Indeed, it is much more useful to perceive leadership as an activity, which can be exercised by anyone, regardless of age, gender, or position to improve the human condition. This idea of leadership is particularly relevant for Bangladesh where we have a bulging youth population. Imagine how our country would look like if every single young person took ownership of our problems, took initiatives, and exercised leadership to make a positive difference.
With high youth employment, disenfranchisement, and polarisation in the country, there is a strong need to invest in leadership education for our youth. A recent paper by the a2i programme of the Prime Minister's Office stated that there are currently 19.3 million youths in Bangladesh who are not engaged in any employment, education or training. The underemployment rate is 18.7 percent and a staggering 19.45 million are in want of decent work. Whether this large number of youth will become our asset or liability will depend on how well we equip them with skills that are relevant for the 21st century workplace.
The challenges of skills gap and unemployment are further exacerbated by the new phenomena of youth radicalisation. While there are several probable causes of this, I would like to put forward two root causes. First, the education system in Bangladesh does little to foster creativity and critical thinking in our students. From primary school to university, we teach our students to memorise and learn concepts without knowing how to apply them in real life. Our focus is more on grades than on knowledge. Therefore, we are producing graduates who do not have the problem solving or communication skills to excel in the workplace. And second, we have a divided education system—English medium, Bengali medium, and Madrasa—and students from these different backgrounds lead parallel lives and rarely interact with each other. This causes tension, mistrust and a lack of appreciation of the 'other'.
At BYLC, we try to address some of these challenges by bringing together youth from each of the three different educational systems and creating a platform for them to find common grounds and work together in teams. This appreciation of the 'other' is central to our approach of building an inclusive society. When I first noticed apprehensive interactions between a girl from an English medium school and a boy from a Madrasa in the BYLC classroom grow into a friendship, I was struck by how remarkable it was that all it took to break barriers and build bridges was to put these seemingly different individuals in the same room, teach them the rights skills, and give them a problem to solve. Differences fell away as the focus was on the work at hand. Of course, it hasn't always been smooth sailing; feelings have been hurt and uncomfortable truths surfaced, but this is how empathy is learned. It is messy, slow, and painful at times, but imperative nonetheless if we are to have young leaders who can cross boundaries and engage with others of different values.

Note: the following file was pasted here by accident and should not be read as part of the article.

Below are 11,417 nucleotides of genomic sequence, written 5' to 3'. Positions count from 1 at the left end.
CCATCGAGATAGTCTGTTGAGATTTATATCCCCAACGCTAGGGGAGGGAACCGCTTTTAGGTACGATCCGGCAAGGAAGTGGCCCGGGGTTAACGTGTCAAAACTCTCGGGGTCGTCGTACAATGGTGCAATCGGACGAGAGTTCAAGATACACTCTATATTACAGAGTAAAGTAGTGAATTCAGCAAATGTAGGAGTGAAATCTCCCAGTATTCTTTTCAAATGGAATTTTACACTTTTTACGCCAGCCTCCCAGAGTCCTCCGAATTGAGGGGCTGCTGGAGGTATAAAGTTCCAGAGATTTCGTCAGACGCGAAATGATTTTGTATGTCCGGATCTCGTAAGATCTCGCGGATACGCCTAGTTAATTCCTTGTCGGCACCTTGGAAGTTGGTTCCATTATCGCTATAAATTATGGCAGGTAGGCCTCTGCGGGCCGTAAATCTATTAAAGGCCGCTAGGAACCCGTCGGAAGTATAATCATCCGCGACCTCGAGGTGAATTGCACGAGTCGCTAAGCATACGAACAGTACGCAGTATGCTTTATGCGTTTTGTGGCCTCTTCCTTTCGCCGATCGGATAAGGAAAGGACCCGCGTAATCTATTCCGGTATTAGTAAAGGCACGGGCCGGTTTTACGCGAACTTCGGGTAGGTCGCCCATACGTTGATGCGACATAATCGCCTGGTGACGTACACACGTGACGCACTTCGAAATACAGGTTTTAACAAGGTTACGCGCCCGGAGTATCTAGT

There is a dire need for good leaders today. We need good leaders and role models in public, private, and civil sectors. But good leaders are not created overnight. They need to be trained. Our level of commitment to invest in developing the next generation of leaders will determine how well we can reap the benefits of our demographic dividend. The perils of youth disenfranchisement are real. Events in recent months have taught us how critical it is for us to channel youth energy in a positive and constructive direction.
As schools, college, and universities across Bangladesh explore strategies and options to prepare students to meet the complex challenges of the 21st century, I would make the case for incorporating youth leadership programmes as a core part of curriculum. An experiential, action-based learning model can be effective in giving the younger generation a sense of purpose, the desire to constantly learn and grow, and the empathy to serve others. By equipping our youth with leadership skills, we can enable them to lead change in the different roles they take on in life. Whether they work in multinational companies or NGOs, run startups or run for office, as long as our youths are capable and adaptive, and as long as they take ownership of our collective social challenges, we can be optimistic about our future. The youth of Bangladesh can take us one step forward to making our vision of an inclusive, just, and prosperous society a reality.
The writer is the president of Bangladesh Youth Leadership Centre (BYLC). Comments can be sent to firstname.lastname@example.org